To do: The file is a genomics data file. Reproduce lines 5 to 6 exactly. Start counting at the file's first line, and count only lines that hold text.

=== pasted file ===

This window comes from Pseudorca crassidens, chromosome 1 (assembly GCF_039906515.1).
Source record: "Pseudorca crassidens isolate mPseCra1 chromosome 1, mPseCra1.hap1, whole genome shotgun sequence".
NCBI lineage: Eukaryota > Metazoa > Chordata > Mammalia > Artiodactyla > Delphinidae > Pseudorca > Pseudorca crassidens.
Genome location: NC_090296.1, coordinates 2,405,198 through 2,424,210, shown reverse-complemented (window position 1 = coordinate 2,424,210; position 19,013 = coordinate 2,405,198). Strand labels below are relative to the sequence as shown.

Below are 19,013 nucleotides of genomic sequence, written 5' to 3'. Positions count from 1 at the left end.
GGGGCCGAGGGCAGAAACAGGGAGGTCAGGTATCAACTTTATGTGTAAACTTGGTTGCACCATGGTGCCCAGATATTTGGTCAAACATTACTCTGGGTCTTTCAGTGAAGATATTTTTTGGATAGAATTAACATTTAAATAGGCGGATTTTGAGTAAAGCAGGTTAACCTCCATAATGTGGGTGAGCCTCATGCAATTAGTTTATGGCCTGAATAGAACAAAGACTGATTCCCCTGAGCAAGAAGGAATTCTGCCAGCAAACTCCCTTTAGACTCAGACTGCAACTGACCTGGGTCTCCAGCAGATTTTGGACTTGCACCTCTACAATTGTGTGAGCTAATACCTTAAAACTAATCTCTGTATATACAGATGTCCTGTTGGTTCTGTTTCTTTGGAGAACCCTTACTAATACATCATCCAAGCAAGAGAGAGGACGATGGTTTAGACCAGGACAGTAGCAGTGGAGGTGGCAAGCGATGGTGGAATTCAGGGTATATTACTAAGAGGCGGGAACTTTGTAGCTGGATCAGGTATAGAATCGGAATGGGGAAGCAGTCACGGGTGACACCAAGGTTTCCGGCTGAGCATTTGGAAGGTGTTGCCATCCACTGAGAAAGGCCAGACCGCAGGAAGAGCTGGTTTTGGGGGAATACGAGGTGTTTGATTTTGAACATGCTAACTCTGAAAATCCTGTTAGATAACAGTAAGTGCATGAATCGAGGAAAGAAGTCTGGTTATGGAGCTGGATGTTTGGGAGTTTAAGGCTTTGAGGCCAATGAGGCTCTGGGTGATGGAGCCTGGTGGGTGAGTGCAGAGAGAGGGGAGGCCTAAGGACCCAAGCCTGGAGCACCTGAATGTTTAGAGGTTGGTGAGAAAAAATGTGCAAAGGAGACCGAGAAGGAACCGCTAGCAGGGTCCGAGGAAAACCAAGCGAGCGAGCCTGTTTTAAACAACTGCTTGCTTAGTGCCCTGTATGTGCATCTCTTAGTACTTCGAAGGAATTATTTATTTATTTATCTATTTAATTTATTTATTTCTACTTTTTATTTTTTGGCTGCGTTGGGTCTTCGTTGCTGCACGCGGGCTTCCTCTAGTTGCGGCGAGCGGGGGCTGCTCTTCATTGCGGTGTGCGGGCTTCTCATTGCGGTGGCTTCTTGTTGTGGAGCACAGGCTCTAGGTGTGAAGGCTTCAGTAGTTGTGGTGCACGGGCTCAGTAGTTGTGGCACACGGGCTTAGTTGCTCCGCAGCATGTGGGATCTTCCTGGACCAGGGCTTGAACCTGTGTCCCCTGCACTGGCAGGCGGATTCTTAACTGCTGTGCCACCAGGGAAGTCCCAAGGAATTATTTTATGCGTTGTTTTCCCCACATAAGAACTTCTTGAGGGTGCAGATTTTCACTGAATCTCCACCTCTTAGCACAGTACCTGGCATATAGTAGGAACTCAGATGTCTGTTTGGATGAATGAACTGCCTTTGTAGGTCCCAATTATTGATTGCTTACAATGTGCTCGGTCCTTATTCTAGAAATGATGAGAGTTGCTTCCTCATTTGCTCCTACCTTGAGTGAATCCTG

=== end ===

Below are 19,013 nucleotides of genomic sequence, written 5' to 3'. Positions count from 1 at the left end.
GGGGCCGAGGGCAGAAACAGGGAGGTCAGGTATCAACTTTATGTGTAAACTTGGTTGCACCATGGTGCCCAGATATTTGGTCAAACATTACTCTGGGTCTTTCAGTGAAGATATTTTTTGGATAGAATTAACATTTAAATAGGCGGATTTTGAGTAAAGCAGGTTAACCTCCATAATGTGGGTGAGCCTCATGCAATTAGTTTATGGCCTGAATAGAACAAAGACTGATTCCCCTGAGCAAGAAGGAATTCTGCCAGCAAACTCCCTTTAGACTCAGACTGCAACTGACCTGGGTCTCCAGCAGATTTTGGACTTGCACCTCTACAATTGTGTGAGCTAATACCTTAAAACTAATCTCTGTATATACAGATGTCCTGTTGGTTCTGTTTCTTTGGAGAACCCTTACTAATACATCATCCAAGCAAGAGAGAGGACGATGGTTTAGACCAGGACAGTAGCAGTGGAGGTGGCAAGCGATGGTGGAATTCAGGGTATATTACTAAGAGGCGGGAACTTTGTAGCTGGATCAGGTATAGAATCGGAATGGGGAAGCAGTCACGGGTGACACCAAGGTTTCCGGCTGAGCATTTGGAAGGTGTTGCCATCCACTGAGAAAGGCCAGACCGCAGGAAGAGCTGGTTTTGGGGGAATACGAGGTGTTTGATTTTGAACATGCTAACTCTGAAAATCCTGTTAGATAACAGTAAGTGCATGAATCGAGGAAAGAAGTCTGGTTATGGAGCTGGATGTTTGGGAGTTTAAGGCTTTGAGGCCAATGAGGCTCTGGGTGATGGAGCCTGGTGGGTGAGTGCAGAGAGAGGGGAGGCCTAAGGACCCAAGCCTGGAGCACCTGAATGTTTAGAGGTTGGTGAGAAAAAATGTGCAAAGGAGACCGAGAAGGAACCGCTAGCAGGGTCCGAGGAAAACCAAGCGAGCGAGCCTGTTTTAAACAACTGCTTGCTTAGTGCCCTGTATGTGCATCTCTTAGTACTTCGAAGGAATTATTTATTTATTTATCTATTTAATTTATTTATTTCTACTTTTTATTTTTTGGCTGCGTTGGGTCTTCGTTGCTGCACGCGGGCTTCCTCTAGTTGCGGCGAGCGGGGGCTGCTCTTCATTGCGGTGTGCGGGCTTCTCATTGCGGTGGCTTCTTGTTGTGGAGCACAGGCTCTAGGTGTGAAGGCTTCAGTAGTTGTGGTGCACGGGCTCAGTAGTTGTGGCACACGGGCTTAGTTGCTCCGCAGCATGTGGGATCTTCCTGGACCAGGGCTTGAACCTGTGTCCCCTGCACTGGCAGGCGGATTCTTAACTGCTGTGCCACCAGGGAAGTCCCAAGGAATTATTTTATGCGTTGTTTTCCCCACATAAGAACTTCTTGAGGGTGCAGATTTTCACTGAATCTCCACCTCTTAGCACAGTACCTGGCATATAGTAGGAACTCAGATGTCTGTTTGGATGAATGAACTGCCTTTGTAGGTCCCAATTATTGATTGCTTACAATGTGCTCGGTCCTTATTCTAGAAATGATGAGAGTTGCTTCCTCATTTGCTCCTACCTTGAGTGAATCCTG